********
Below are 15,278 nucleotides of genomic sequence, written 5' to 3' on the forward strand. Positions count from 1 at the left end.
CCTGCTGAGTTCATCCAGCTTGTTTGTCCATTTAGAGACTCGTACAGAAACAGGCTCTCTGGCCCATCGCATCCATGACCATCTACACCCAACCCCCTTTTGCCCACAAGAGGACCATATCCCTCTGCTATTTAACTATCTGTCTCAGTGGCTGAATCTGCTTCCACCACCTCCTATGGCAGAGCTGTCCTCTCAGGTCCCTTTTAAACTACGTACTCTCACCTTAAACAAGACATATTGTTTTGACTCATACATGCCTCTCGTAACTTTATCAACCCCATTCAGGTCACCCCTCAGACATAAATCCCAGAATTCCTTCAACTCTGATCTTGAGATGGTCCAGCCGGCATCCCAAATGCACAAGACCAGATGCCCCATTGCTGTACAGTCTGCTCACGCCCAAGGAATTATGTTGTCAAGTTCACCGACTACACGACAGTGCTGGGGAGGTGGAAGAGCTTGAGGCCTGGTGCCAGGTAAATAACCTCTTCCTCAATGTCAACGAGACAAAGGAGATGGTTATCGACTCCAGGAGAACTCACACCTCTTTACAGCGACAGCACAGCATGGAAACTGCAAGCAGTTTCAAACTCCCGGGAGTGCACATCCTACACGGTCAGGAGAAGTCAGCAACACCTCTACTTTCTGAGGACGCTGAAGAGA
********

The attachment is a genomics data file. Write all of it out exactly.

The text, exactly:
Below are 15,278 nucleotides of genomic sequence, written 5' to 3' on the forward strand. Positions count from 1 at the left end.
CCTGCTGAGTTCATCCAGCTTGTTTGTCCATTTAGAGACTCGTACAGAAACAGGCTCTCTGGCCCATCGCATCCATGACCATCTACACCCAACCCCCTTTTGCCCACAAGAGGACCATATCCCTCTGCTATTTAACTATCTGTCTCAGTGGCTGAATCTGCTTCCACCACCTCCTATGGCAGAGCTGTCCTCTCAGGTCCCTTTTAAACTACGTACTCTCACCTTAAACAAGACATATTGTTTTGACTCATACATGCCTCTCGTAACTTTATCAACCCCATTCAGGTCACCCCTCAGACATAAATCCCAGAATTCCTTCAACTCTGATCTTGAGATGGTCCAGCCGGCATCCCAAATGCACAAGACCAGATGCCCCATTGCTGTACAGTCTGCTCACGCCCAAGGAATTATGTTGTCAAGTTCACCGACTACACGACAGTGCTGGGGAGGTGGAAGAGCTTGAGGCCTGGTGCCAGGTAAATAACCTCTTCCTCAATGTCAACGAGACAAAGGAGATGGTTATCGACTCCAGGAGAACTCACACCTCTTTACAGCGACAGCACAGCATGGAAACTGCAAGCAGTTTCAAACTCCCGGGAGTGCACATCCTACACGGTCAGGAGAAGTCAGCAACACCTCTACTTTCTGAGGACGCTGAAGAGA